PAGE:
Why Does DNS Propagation Take Too Long?

The DNS propagation takes too long  because some ISP servers and computers remember the the (old caches) setting for a long period of time. How? your computer, as well as the servers of your Internet Service Provider  only update the records for the long interval of time. They assume that the records are the same as the last time it checked.

Before we learn about  DNS propagation, let first learn a little bit about how DNS works. When you setup a website with a web hosting company, they always create a Master DNS record in their Domain Name Servers. When the change of the nameservers take place, the domain registrar (the company you paid for the honor of owning your domain name) will points the domain to webhosting provider DNS server because they host the master authority of domain.

If the website is queried from outside, the query command first go to the registration database to find out the DNS authority of the website. Then they visit webhosting DNS servers to find out what is the IP Address for the domain name in question, and from there the public audience can now access the website.

In order to speed up the rate at which their customers can view the internet, each Internet Server Provider caches the DNS records to their servers. They make their own copy of the master records and read them locally instead of reading them from the remote server. By this approach it  speeds up website accessibility by (1) speeding up the duration browser uses to call the domain name  (2) Reduce the amount of traffics on the web and therefore making the website load more faster

The negative part of the caching process is that different ISP update the caches differently; some instantly to 24 hrs, 36hrs and even others go to 72hrs. The rate of updating the cache between current to 72hrs is what we call DNS propagation. When the process is complete everyone will now see your website. Because the caching updating differ between ISP servers, the propagation duration is therefore said to vary between 24hrs to 72hrs for DNS and IP addresses to completely propagate to all ISP and hence become usable.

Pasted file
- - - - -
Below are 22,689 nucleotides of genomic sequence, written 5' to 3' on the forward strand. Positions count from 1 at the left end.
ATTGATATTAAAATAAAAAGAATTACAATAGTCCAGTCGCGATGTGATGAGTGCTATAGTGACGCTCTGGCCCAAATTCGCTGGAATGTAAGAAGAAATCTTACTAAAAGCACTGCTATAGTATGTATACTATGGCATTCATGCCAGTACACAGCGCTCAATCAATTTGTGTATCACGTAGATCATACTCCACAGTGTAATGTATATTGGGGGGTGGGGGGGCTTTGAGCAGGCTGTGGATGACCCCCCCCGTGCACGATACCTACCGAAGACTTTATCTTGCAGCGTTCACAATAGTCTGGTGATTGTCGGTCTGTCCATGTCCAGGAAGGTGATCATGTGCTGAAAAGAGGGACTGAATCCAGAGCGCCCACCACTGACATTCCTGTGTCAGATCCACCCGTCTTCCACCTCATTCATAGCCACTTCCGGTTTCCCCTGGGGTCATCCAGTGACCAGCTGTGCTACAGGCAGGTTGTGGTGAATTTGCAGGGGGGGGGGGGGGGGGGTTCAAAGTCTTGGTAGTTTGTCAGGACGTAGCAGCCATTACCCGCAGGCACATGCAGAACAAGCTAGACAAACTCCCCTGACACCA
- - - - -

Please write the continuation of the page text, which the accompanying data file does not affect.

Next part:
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How to Clear Caches

C:Documents and SettingsUser>ipconfig /flushdns

Windows IP Configuration

Successfully flushed the DNS Resolver Cache.

C:Documents and SettingsUser>nslookup cssites.com
Server:  ns1.mindspring.com

Non-authoritative answer:
Name:    cssites.com

C:Documents and SettingsUser>nslookup
Server:  ns1.mindspring.com

Name:    apache2-ugly.drpepper.dreamhost.com

Recommended Website to Check your DNS


(Generate full DNS report; DNS status, warning and errors with detailed information)

What’s my DNS? (Will show you a list of common name servers around the world, and tell you whether or not certain records related to your website have propagated to them)

intoDNS (will provide a complete list of your DNS records if available. If records are not yet available DNS propagation has not yet been completed fully)

Pingdom  (Check DNS errors and warnings with additional information)

propagatedyet.com (Check domain DNS propagation against its IP Address)

Checkdnspropagation.com (Check domain propagation and if all parameters agree to each other)